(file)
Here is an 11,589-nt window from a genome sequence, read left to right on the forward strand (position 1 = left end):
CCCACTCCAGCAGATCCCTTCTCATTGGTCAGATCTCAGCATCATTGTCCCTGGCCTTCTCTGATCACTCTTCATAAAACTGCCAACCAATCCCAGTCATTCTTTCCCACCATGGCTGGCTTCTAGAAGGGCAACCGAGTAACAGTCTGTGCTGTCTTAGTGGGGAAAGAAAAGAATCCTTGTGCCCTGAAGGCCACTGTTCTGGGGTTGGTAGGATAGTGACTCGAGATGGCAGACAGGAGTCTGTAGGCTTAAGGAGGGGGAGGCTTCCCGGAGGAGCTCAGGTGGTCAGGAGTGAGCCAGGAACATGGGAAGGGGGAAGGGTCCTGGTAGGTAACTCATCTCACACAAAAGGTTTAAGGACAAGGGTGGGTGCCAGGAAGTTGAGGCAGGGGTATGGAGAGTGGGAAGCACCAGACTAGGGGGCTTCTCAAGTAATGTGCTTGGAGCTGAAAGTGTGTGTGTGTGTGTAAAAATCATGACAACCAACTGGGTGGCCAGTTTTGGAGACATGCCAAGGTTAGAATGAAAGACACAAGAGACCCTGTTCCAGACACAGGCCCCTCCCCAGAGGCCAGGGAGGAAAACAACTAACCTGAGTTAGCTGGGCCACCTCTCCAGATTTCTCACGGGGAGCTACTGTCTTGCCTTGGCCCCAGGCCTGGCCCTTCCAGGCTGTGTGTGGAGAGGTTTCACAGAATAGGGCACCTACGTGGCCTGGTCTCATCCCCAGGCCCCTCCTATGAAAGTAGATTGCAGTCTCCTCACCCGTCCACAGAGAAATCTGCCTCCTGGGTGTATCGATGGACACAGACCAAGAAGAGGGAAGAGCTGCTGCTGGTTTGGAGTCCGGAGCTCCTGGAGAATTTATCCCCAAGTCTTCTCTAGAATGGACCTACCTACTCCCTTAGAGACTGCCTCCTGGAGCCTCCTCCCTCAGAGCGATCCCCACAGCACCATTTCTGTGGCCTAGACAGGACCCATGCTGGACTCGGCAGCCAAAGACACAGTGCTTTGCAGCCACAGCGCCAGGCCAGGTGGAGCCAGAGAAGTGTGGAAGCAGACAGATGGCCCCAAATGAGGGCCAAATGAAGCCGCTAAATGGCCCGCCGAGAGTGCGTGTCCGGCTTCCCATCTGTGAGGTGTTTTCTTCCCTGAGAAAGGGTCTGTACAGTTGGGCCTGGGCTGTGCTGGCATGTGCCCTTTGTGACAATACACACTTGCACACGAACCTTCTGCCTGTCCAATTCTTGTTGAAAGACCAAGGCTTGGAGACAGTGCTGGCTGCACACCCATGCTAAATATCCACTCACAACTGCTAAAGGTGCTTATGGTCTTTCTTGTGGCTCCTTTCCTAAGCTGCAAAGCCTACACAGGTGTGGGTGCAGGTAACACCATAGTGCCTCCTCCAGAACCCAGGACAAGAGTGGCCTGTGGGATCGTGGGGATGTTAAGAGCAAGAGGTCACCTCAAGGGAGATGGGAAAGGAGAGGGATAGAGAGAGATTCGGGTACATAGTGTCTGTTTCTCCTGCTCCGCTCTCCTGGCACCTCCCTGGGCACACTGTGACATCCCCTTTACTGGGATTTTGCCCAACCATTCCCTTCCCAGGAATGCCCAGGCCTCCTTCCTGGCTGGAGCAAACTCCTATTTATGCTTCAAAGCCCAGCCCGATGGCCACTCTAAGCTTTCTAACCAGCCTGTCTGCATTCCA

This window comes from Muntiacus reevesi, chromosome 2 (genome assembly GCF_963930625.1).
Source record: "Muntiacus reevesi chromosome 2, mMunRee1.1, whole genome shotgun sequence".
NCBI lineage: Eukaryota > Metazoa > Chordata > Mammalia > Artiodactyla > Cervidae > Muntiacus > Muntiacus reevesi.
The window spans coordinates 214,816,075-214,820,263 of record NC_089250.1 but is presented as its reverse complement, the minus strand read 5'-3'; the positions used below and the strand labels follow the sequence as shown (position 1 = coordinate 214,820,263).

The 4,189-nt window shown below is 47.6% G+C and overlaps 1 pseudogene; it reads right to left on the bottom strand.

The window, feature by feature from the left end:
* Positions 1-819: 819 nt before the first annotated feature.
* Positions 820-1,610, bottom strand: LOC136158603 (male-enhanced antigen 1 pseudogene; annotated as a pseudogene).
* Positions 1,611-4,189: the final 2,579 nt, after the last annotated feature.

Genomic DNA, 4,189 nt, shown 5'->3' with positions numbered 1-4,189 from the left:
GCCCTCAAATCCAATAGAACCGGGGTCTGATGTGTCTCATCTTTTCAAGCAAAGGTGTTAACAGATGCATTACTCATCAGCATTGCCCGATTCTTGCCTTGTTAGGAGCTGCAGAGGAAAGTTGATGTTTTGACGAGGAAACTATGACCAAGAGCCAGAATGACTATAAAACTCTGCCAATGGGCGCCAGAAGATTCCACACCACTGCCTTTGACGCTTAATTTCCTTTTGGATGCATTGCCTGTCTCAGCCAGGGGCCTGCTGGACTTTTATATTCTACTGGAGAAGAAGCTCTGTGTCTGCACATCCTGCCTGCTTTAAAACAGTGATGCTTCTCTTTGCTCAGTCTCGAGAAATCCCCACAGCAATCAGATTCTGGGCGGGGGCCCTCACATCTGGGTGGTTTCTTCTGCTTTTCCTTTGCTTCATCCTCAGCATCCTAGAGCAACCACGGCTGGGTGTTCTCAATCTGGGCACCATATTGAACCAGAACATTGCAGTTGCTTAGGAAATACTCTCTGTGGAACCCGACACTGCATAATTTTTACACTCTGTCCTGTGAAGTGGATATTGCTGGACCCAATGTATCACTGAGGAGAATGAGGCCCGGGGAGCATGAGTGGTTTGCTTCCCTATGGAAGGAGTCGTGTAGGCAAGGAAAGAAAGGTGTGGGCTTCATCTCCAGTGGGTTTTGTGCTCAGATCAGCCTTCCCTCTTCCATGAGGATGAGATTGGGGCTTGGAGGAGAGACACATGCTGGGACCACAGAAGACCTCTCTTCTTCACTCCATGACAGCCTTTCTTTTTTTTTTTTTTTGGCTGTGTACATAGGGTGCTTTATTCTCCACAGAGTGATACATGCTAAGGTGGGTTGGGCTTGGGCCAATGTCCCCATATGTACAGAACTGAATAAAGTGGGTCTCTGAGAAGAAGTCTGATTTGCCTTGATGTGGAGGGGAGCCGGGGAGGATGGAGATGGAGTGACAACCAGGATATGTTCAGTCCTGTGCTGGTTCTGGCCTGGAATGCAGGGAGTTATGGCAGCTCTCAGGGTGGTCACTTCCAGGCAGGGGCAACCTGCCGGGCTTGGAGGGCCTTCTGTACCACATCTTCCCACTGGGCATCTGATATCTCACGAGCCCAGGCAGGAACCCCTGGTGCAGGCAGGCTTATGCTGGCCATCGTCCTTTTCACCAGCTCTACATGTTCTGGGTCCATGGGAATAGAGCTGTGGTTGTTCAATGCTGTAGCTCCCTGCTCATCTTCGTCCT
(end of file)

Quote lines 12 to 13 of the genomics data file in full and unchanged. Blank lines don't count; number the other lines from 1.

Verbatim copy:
Genomic DNA, 4,189 nt, shown 5'->3' with positions numbered 1-4,189 from the left:
GCCCTCAAATCCAATAGAACCGGGGTCTGATGTGTCTCATCTTTTCAAGCAAAGGTGTTAACAGATGCATTACTCATCAGCATTGCCCGATTCTTGCCTTGTTAGGAGCTGCAGAGGAAAGTTGATGTTTTGACGAGGAAACTATGACCAAGAGCCAGAATGACTATAAAACTCTGCCAATGGGCGCCAGAAGATTCCACACCACTGCCTTTGACGCTTAATTTCCTTTTGGATGCATTGCCTGTCTCAGCCAGGGGCCTGCTGGACTTTTATATTCTACTGGAGAAGAAGCTCTGTGTCTGCACATCCTGCCTGCTTTAAAACAGTGATGCTTCTCTTTGCTCAGTCTCGAGAAATCCCCACAGCAATCAGATTCTGGGCGGGGGCCCTCACATCTGGGTGGTTTCTTCTGCTTTTCCTTTGCTTCATCCTCAGCATCCTAGAGCAACCACGGCTGGGTGTTCTCAATCTGGGCACCATATTGAACCAGAACATTGCAGTTGCTTAGGAAATACTCTCTGTGGAACCCGACACTGCATAATTTTTACACTCTGTCCTGTGAAGTGGATATTGCTGGACCCAATGTATCACTGAGGAGAATGAGGCCCGGGGAGCATGAGTGGTTTGCTTCCCTATGGAAGGAGTCGTGTAGGCAAGGAAAGAAAGGTGTGGGCTTCATCTCCAGTGGGTTTTGTGCTCAGATCAGCCTTCCCTCTTCCATGAGGATGAGATTGGGGCTTGGAGGAGAGACACATGCTGGGACCACAGAAGACCTCTCTTCTTCACTCCATGACAGCCTTTCTTTTTTTTTTTTTTTGGCTGTGTACATAGGGTGCTTTATTCTCCACAGAGTGATACATGCTAAGGTGGGTTGGGCTTGGGCCAATGTCCCCATATGTACAGAACTGAATAAAGTGGGTCTCTGAGAAGAAGTCTGATTTGCCTTGATGTGGAGGGGAGCCGGGGAGGATGGAGATGGAGTGACAACCAGGATATGTTCAGTCCTGTGCTGGTTCTGGCCTGGAATGCAGGGAGTTATGGCAGCTCTCAGGGTGGTCACTTCCAGGCAGGGGCAACCTGCCGGGCTTGGAGGGCCTTCTGTACCACATCTTCCCACTGGGCATCTGATATCTCACGAGCCCAGGCAGGAACCCCTGGTGCAGGCAGGCTTATGCTGGCCATCGTCCTTTTCACCAGCTCTACATGTTCTGGGTCCATGGGAATAGAGCTGTGGTTGTTCAATGCTGTAGCTCCCTGCTCATCTTCGTCCT